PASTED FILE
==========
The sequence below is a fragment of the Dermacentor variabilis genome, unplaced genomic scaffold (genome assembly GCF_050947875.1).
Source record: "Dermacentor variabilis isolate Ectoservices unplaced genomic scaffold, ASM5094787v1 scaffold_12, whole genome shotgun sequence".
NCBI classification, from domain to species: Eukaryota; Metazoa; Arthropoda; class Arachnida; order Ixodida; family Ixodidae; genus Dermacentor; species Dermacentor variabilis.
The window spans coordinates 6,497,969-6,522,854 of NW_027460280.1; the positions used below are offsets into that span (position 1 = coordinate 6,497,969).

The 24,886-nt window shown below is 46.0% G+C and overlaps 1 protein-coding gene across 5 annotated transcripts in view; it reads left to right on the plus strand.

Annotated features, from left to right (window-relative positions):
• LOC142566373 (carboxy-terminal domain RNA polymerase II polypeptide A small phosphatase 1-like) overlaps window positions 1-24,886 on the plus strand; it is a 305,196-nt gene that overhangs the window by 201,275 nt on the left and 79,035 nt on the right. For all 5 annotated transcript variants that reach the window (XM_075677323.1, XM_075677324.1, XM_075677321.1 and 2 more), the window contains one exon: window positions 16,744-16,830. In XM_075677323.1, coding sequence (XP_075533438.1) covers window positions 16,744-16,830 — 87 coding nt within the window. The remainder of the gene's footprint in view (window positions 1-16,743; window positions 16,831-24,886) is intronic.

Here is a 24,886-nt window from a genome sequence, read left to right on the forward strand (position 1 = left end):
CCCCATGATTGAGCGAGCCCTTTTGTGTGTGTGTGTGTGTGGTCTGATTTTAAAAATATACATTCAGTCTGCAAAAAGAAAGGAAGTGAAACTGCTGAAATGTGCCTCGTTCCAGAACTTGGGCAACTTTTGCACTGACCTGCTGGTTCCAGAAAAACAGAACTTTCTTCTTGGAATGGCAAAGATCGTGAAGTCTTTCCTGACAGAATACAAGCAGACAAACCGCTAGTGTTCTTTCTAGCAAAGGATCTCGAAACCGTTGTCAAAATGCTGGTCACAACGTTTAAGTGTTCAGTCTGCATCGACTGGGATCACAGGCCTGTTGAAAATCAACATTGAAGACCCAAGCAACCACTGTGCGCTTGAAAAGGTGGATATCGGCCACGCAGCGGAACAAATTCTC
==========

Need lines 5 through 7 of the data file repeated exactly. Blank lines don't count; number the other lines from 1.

The 24,886-nt window shown below is 46.0% G+C and overlaps 1 protein-coding gene across 5 annotated transcripts in view; it reads left to right on the plus strand.

Annotated features, from left to right (window-relative positions):
• LOC142566373 (carboxy-terminal domain RNA polymerase II polypeptide A small phosphatase 1-like) overlaps window positions 1-24,886 on the plus strand; it is a 305,196-nt gene that overhangs the window by 201,275 nt on the left and 79,035 nt on the right. For all 5 annotated transcript variants that reach the window (XM_075677323.1, XM_075677324.1, XM_075677321.1 and 2 more), the window contains one exon: window positions 16,744-16,830. In XM_075677323.1, coding sequence (XP_075533438.1) covers window positions 16,744-16,830 — 87 coding nt within the window. The remainder of the gene's footprint in view (window positions 1-16,743; window positions 16,831-24,886) is intronic.